A good 12 months ago you could depend upon a a solid core of your social network to be centralised on several common social networking sites, such as flickr, twitter, facebook, linkedin. Things where relatively stable, well as much as they can be. Comments on one sns stayed on that sns, comments on a blog, stayed on the blog. The core of the sns mob would from time to time go explore a new sns, sometimes integrating it into the group of core sites sometime not.
That was Then
That was then, as Nick Cowie has pointed out with his person usage, online social networking is changing. As more and more and of the sites move out of their early adopters phases and start to experience growing pains (yes twitter is an example) they can start to loose their appeal, be it from service interruption, gaining mainstream appeal or just lack of the coolness of being shiny and new. Hence the mob starts to move away, it’s not on mass like rats from a sinking ship, but a slow bleed.
Yes, social networking online has changed. As you would expect it has morph and transformed as the online communities have embraced the changed in the online environment.
Is it Distributed?
With this type of change it’s no longer centralised or decentralised, its more just distributed. Your community is spread not just over a few services but now four, five, ten when does it end, be them Plurk, Plaxo, Bright Kite, Identi.ca, Seesmic and so on. You just can’t be expect to keep up with all these aspects. Can you? Sure you can use ping.fm, hello.txt or MoodBlast (locally) to pump out your status update with an echoing shotgun across the networks. But that only allows for the output.
Well as was pointed out a few years back what we need is a lifestream aggregator, such a Friendfeed or Plaxo. Both these services offer to republish your existing feeds and allow comments on your lifestream.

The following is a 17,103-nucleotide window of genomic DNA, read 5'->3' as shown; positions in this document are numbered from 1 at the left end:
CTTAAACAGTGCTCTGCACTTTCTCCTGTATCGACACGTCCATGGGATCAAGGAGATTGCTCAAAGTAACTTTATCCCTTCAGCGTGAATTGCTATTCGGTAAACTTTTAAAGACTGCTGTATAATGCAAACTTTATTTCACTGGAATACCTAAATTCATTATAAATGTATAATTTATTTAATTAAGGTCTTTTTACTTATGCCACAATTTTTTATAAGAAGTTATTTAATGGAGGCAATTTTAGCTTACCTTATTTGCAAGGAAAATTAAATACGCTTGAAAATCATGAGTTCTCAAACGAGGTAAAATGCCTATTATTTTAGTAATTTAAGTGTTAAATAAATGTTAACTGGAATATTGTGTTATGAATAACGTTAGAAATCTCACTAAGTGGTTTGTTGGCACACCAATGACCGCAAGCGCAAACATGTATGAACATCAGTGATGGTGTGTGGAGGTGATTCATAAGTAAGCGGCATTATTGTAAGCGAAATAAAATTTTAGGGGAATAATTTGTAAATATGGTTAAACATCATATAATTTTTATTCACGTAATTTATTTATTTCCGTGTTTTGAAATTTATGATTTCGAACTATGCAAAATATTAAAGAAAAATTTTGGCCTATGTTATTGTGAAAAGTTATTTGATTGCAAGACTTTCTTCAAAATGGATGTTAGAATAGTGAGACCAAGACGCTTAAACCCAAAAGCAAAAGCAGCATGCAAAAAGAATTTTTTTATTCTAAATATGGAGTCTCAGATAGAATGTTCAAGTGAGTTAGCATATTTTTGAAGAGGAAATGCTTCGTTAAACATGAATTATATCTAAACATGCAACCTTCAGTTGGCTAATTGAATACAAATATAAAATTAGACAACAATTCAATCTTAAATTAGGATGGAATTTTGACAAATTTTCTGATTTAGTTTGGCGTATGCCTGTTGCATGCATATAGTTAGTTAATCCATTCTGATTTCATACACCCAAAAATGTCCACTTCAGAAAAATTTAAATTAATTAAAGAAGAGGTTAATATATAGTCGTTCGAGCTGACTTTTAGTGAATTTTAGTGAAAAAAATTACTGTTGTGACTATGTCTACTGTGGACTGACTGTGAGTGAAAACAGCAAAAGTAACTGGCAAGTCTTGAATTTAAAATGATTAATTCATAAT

So now you recollect the community on these services, but they are not aggregating the comment feeds on these aggregated lifestream feeds. Although they do promote the use of comments on there centralised location.
Hence the problem remains if you want to get the full picture of the community discussions you still have to visit all the respective sites. So all the lifestream aggregators have really done is add a layer of complexity to it all, the conversation is still distributed like it was on blogs etc.
Are There Solutions
What we need is a conversation and comment aggregator. Even so consider the noise level, at present services like Friendfeed aren’t too bad, but if you get the feeds of friends friends activated then it becomes a little overwhelming. Especially if those people are the usual noisy self appointed A-listers. That’s what the block function is for, it brings back the sanity.
Sure you can make your lifestream pretty looking with swurl. Or you can use interface tools like feedly to make the localised feed aggregation via Google Reader that much more usable. But still the comments are all over the place.
We need a tool that is going to follow the chain of links to the comments and bring them together in a virtual sense so you can see the conversation in one place. Now maybe idAuth can help to a degree, but like OpenID and OAuth it has to take traction. As after all it’s about the conversation and community. What good is a distributed conversation. Maybe socialthing is the answer. But then it’s more a social network manager.
So what do you think has it changed for you, is it for the better, just different, or are you going to just give up and go sulk in some hole in the ground?
Tags: aggregator, brightkite, comments, facebook, feedly, flickr, friendfeed, googlereader, hello.txt, idauth, identi.ca, lifestream, linkedin, ping.fm, plaxo, seesmic, sns, socialconversation, socialnetworking, socialthing, swurl, twitter